Among those who held signs and protested that first location was Barry Cooper, a businessman and Marine veteran. Cooper went on to win a seat on the Tustin City Council last year and, on Thursday, he and another new councilman, Austin Lumbard, were among the 10 Tustin city representatives who slept at the shelter.
“I want to see what’s the incentive to get out,” Cooper said. “We’ll see.”
Planning Commissioner Jeff Thompson and Tustin police civilian commander Katarina Thomas brought their dogs to sleep beside them in the dorms. Pets are allowed at the shelter, which includes kennel crates and a dog run.
Pets can be deal breakers. Homeless people with pets often will resist moving into a shelter if they can’t bring their dog or cat, and a growing number of shelters are allowing pets on site.
Although he shared a room with other men he knew, Thompson said having his Belgian Malinois, Max, near his bed, helped him sleep better.
“I knew he was on alert, so I didn’t have to be,” Thompson said.
Debra Leet, who does outreach with homeless people and was another guest on Thursday night, gave visiting officials the perspective of someone who had been homeless. Leet, 55, told the group that she’d spent two years surviving on the streets of Tustin after a relationship of 23 years went sour and she ended up with nothing. At one point, she said, she became so malnourished she could barely walk.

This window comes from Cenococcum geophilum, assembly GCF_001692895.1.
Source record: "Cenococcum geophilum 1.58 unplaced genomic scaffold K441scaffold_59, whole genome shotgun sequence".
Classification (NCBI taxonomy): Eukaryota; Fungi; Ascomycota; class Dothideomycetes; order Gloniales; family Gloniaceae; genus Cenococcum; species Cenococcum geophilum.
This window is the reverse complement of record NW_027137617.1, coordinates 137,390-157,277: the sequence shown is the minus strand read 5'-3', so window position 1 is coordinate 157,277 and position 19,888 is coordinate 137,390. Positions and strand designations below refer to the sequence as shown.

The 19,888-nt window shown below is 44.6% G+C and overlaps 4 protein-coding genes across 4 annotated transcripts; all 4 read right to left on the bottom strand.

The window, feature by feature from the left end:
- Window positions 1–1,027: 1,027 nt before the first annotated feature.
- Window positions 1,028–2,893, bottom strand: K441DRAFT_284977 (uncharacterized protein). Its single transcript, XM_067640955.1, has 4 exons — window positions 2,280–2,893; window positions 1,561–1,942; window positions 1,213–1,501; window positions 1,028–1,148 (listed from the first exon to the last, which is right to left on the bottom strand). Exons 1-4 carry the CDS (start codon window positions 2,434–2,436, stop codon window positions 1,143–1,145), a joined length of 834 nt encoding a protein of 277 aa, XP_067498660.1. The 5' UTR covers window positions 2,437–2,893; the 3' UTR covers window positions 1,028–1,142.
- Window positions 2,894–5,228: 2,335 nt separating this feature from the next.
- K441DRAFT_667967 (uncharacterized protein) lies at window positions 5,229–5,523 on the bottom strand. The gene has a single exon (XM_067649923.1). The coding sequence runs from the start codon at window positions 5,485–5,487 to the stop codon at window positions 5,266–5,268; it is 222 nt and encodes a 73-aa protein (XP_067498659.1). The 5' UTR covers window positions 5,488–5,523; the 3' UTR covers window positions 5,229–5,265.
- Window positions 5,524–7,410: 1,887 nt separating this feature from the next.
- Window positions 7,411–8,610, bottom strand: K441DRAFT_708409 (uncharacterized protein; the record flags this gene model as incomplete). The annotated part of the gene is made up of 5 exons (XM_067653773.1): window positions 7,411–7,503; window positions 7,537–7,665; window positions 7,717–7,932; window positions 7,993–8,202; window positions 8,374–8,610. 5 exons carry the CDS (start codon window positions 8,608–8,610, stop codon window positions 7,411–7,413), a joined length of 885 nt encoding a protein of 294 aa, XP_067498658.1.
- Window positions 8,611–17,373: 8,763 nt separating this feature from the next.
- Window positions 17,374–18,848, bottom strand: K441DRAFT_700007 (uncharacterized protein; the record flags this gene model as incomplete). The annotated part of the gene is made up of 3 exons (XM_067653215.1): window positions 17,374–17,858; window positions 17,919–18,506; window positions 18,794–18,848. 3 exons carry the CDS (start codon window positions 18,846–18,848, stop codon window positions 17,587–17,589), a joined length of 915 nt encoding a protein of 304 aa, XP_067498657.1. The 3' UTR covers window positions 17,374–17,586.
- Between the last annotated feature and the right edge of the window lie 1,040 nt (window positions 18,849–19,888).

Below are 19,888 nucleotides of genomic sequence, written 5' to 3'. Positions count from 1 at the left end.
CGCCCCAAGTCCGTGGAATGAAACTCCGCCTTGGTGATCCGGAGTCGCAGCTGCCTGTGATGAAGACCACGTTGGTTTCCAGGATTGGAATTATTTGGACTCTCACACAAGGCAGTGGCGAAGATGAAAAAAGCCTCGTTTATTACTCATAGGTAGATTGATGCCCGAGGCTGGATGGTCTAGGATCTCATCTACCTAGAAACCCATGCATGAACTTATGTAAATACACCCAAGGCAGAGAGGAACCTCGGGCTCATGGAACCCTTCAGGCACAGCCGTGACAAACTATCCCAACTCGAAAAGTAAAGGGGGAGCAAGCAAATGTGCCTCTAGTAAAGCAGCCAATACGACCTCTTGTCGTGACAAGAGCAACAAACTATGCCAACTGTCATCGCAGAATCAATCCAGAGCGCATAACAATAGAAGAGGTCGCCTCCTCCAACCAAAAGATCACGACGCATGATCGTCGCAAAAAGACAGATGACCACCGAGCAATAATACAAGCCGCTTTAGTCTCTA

She told the officials that there are typically three barriers keeping homeless people from going into a shelter: saying goodbye to their pets, not being able to smoke, and the inability to access or charge their cellphones.
“It’s always those three things,” Leet said. “And you can have all that here.”
Orange County Rescue Mission helped get Leet into recuperative care. From there, she entered the Village of Hope two-year transitional program. Leet starts a new job this week in catering at Chapman University and expects to finish at Village of Hope in July.
Curled up on her bed in pajamas, past the dorm’s lights-out curfew of 10 p.m., Leet quietly chatted with other women who were getting ready to sleep nearby.
Leet said she wished there had been a place like Tustin Temporary when she first was pushed to the streets.
“I’m going to spread the word… If this would have been around when I was out there, I definitely would have come.”